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'We gave it a fighting chance': Albertans free elk calf stuck in river mud

A leisurely float down a northwestern Alberta river quickly became a rescue situation on Saturday, when several kayakers came across a baby animal in distress.

Curtis Stewart and Chantel Matlock were on the Smoky River about 30 minutes east of Grande Prairie, when they noticed a baby elk stuck in the mud.

"He was pretty tired and super quiet," Stewart told CTV News Edmonton.

"When I first got out of my kayak, I sunk down just about to my hips in the mud. So I could right away understand how stuck the little guy was."

A total of seven people stopped to help dig the animal out. Matlock said many of the rescuers had previous experience with animals, but not rescuing wild ones.

"He kinda hit the jackpot with us coming along: farm kids, a vet tech, people with science backgrounds," she explained.

Kayakers who rescued an elk calf stuck in the mud on the Smoky River near Grande Prairie, Alta. on August 6, 2022 (Source: Chantel Matlock).

"I grew up on an alpaca farm…So I just grabbed the container we had our lunch in, put some water in it and poured it down its throat and it kinda sputtered. It was cute."

Eventually the group was able to free the animal and carry it up a river bank. The calf was left in a field close to where it was found.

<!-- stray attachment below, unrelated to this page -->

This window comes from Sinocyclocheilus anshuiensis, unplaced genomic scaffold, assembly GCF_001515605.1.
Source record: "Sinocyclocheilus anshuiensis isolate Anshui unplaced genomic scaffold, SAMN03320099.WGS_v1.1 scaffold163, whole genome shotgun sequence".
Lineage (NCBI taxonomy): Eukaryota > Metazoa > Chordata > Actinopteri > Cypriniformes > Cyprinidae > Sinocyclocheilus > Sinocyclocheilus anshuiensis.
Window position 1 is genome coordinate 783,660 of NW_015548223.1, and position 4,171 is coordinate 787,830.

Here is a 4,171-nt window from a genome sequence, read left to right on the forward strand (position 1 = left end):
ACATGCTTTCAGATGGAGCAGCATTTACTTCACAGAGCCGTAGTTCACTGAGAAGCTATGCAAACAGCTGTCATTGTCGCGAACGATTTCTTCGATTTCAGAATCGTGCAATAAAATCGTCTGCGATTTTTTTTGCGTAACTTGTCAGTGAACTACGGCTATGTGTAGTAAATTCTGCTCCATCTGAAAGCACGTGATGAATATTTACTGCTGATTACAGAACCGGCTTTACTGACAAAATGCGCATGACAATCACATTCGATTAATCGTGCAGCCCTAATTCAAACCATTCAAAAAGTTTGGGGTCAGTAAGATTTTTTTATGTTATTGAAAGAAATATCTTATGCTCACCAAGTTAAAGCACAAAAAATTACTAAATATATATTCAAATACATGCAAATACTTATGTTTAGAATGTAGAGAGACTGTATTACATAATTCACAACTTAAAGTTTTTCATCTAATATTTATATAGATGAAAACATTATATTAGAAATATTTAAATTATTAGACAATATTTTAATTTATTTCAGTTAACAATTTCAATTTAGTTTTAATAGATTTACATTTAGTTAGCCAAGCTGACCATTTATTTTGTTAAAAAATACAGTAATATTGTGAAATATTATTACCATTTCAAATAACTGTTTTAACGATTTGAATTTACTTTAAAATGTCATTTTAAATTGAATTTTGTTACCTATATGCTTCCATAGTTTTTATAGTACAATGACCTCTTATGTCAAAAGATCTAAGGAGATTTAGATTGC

Stewart and Matlock hiked to the spot Monday night to check on the elk, but it was no longer there.

"We found lots of hoof prints around, so we're hoping that the mom came and found it. We're optimistic," Stewart said.

"We kind of thought we gave it a fighting chance and we'll let nature take its course after that," Matlock said.


A local wildlife expert applauded the rescue, but wanted to remind people to call Alberta Fish and Wildlife or organizations like his for advice before attempting to help other wild creatures.

"It's really commendable what these folks did," said Dale Gienow, Executive Director of WILDNorth.

"Clearly that elk stuck in the mud wouldn't have made it and if mom came to retrieve it, there's a reasonable chance she gets stuck too."

Gienow said his biggest safety concern in that situation would have been the parents of the calf.

"Elk moms can be very protective of their young and very dangerous. There have been mortalities associated with people handling calves in close proximity to a parent animal, even accidentally getting close to a calf when mom's around," he explained.

Alberta Fish and Wildlife recommends people leave wildlife alone in most situations, but the government does maintain a list of wildlife rehabilitation groups that people can call for help.

With files from CTV News Edmonton's Alison MacKinnon Top Stories

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